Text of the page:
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In Utah and Kansas, state courts flex power over new laws regulating abortion post-Roe


Associated Press

OLATHE, Kan. (AP) — State courts have become hot spots in the national abortion debate, with Utah’s top court and a Kansas judge considering Tuesday whether their state constitutions require them to block or invalidate laws regulating the procedure more than a year after Roe v. Wade was overturned.

The U.S. Supreme Court’s June 2022 decision in Dobbs v. Jackson transformed what was long a debate over the U.S. Constitution, immediately limiting the pathways abortion advocates could take in challenging restrictions from one state to the next.

“State courts are incredibly important in this moment when patients are having difficulty accessing abortion because many states have banned it entirely so patients are traveling hundreds or even thousands of miles,” Alice Wang, a Center for Reproductive Rights attorney, told reporters after arguing providers’ case in a courtroom in the Kansas City area.

In Kansas, the legal battle is over how providers dispense abortion medications, what they must tell patients and a required 24-hour wait for an abortion after information required by the state is provided to the patient.

Questions about those restrictions hinge on the state constitution — and on the Kansas Supreme Court’s 2019 decision declaring bodily autonomy a “fundamental” right that protects abortion access. Kansas doesn’t ban most abortions until the 22nd week of pregnancy.

Judge K. Christopher Jayaram was skeptical of parts of those requirements, including provisions in place for years, but did not rule from the bench. He repeatedly questioned an attorney for the anti-abortion Alliance Defending Freedom who was arguing for the state.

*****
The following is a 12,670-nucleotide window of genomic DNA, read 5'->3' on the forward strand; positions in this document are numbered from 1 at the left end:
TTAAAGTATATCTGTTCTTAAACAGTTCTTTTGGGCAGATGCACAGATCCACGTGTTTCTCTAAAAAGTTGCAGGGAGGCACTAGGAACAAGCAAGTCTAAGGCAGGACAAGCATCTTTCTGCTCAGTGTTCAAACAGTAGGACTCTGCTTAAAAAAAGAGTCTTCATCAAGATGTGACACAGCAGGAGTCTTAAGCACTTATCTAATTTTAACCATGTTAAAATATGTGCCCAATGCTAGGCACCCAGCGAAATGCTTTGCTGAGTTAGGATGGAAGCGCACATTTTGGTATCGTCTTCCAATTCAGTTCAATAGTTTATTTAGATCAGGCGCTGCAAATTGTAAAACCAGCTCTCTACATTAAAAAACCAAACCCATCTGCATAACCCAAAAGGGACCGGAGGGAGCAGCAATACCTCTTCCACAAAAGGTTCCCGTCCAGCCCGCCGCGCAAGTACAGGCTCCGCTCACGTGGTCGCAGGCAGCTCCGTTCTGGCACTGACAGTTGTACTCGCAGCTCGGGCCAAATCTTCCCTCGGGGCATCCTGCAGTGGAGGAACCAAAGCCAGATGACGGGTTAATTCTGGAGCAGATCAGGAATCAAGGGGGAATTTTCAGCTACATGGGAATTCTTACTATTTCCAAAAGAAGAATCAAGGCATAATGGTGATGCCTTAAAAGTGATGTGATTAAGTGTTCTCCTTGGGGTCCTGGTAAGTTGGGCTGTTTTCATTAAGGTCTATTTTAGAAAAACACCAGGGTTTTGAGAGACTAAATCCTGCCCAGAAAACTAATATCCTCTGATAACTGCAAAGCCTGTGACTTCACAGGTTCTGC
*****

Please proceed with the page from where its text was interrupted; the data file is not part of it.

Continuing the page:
The new Kansas law, which took effect July 1, requires providers to tell patients a medication abortion can be stopped once it is started with a regimen that major medical groups call unproven and potentially dangerous. While the state is free to regulate an area of medical “uncertainty,” Jayaram told the alliance’s attorney, Denise Harle, that the medical literature he’s read suggests there’s no good, valid study supporting the regimen.

“I’m concerned about that,” he said.

The state and the providers mutually agreed that the new law wouldn’t be enforced at least until Jayaram decides whether to block the law and the other requirements while a trial of the providers’ lawsuit against it goes forward.

Harle said those requirements don’t limit bodily autonomy but bolster it by giving patients more information.

“It’s not a right to unregulated abortion,” she said in court.

In Utah, the state’s attorneys want the state Supreme Court to overrule a lower court’s decision to put a 2020 state law banning most abortions on hold. They argued the “original public meaning” of the state constitution drafted in the Mormon Pioneer era in 1895 didn’t guarantee a right to abortion.